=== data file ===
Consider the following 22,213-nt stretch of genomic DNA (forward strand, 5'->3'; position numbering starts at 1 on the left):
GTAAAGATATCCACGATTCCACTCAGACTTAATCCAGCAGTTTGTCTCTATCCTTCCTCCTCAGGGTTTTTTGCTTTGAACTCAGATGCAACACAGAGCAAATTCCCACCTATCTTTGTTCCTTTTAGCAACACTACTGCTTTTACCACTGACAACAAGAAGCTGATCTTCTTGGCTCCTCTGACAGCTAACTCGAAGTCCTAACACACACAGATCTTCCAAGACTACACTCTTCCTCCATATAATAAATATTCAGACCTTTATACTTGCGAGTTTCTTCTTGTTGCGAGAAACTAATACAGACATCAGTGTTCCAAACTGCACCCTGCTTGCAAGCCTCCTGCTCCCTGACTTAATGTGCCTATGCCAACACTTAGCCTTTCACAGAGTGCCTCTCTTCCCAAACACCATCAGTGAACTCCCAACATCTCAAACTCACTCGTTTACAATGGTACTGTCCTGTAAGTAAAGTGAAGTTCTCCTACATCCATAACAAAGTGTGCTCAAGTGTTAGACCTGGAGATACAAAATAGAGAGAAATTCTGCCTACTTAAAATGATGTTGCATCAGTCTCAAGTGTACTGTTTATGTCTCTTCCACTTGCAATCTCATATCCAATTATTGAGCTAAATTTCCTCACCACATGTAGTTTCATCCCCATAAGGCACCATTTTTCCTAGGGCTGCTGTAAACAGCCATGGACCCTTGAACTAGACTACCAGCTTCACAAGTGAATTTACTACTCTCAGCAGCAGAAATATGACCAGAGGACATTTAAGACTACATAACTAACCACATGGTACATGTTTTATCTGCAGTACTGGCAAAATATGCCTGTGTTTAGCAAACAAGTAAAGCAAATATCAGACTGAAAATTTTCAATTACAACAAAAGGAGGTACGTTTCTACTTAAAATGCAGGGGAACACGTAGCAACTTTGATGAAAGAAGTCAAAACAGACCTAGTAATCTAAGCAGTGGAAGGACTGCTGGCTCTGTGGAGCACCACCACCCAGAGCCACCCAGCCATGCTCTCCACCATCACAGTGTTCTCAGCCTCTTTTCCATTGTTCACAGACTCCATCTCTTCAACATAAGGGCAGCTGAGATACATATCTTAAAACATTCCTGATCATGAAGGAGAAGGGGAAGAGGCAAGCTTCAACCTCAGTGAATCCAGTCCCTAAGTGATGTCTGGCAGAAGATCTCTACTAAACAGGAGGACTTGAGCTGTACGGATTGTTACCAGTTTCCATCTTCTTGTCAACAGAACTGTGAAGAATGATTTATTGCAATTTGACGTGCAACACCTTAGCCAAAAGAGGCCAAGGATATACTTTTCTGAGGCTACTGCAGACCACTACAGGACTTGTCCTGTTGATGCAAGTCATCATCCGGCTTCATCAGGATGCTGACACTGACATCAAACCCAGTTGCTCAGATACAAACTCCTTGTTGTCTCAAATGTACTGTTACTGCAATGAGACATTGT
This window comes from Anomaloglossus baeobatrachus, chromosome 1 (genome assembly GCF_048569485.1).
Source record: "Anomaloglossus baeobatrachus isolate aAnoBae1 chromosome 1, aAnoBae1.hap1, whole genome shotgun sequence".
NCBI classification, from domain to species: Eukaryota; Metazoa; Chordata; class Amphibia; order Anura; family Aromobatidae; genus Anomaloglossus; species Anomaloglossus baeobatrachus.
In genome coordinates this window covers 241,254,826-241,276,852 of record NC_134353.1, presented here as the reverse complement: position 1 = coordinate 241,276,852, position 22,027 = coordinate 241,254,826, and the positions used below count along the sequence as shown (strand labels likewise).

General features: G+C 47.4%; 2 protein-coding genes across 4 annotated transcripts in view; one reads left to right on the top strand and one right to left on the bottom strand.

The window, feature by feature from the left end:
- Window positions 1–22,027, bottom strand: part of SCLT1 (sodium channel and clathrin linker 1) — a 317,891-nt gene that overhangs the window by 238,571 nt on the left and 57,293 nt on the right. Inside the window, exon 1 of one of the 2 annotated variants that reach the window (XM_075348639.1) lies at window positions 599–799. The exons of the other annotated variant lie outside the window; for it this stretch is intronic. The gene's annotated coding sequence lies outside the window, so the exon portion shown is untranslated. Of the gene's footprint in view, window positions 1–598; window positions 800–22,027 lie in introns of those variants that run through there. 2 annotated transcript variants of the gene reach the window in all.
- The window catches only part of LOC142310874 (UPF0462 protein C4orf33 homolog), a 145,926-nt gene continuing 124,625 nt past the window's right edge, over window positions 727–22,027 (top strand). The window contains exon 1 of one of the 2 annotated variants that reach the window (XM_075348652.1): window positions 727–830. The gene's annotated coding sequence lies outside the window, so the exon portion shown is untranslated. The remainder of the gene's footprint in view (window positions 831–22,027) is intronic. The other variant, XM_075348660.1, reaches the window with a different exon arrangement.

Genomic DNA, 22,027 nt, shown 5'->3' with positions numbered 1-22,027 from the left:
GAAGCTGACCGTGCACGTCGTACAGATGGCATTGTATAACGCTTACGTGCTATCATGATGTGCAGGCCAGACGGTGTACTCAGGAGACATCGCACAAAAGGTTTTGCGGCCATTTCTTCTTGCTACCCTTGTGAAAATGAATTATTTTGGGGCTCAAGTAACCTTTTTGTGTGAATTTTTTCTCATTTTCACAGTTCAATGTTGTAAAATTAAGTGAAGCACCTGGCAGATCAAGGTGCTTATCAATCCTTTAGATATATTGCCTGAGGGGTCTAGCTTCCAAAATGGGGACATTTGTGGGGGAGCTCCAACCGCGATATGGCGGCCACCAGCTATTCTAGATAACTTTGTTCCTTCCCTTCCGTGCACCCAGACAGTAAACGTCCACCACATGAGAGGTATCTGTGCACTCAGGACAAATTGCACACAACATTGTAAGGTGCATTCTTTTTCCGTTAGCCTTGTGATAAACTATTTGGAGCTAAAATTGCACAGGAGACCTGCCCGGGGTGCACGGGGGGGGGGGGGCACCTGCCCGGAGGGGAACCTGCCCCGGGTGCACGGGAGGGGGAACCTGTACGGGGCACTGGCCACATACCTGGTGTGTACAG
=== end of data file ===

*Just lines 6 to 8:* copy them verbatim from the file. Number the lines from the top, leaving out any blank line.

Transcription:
In genome coordinates this window covers 241,254,826-241,276,852 of record NC_134353.1, presented here as the reverse complement: position 1 = coordinate 241,276,852, position 22,027 = coordinate 241,254,826, and the positions used below count along the sequence as shown (strand labels likewise).

General features: G+C 47.4%; 2 protein-coding genes across 4 annotated transcripts in view; one reads left to right on the top strand and one right to left on the bottom strand.

The window, feature by feature from the left end: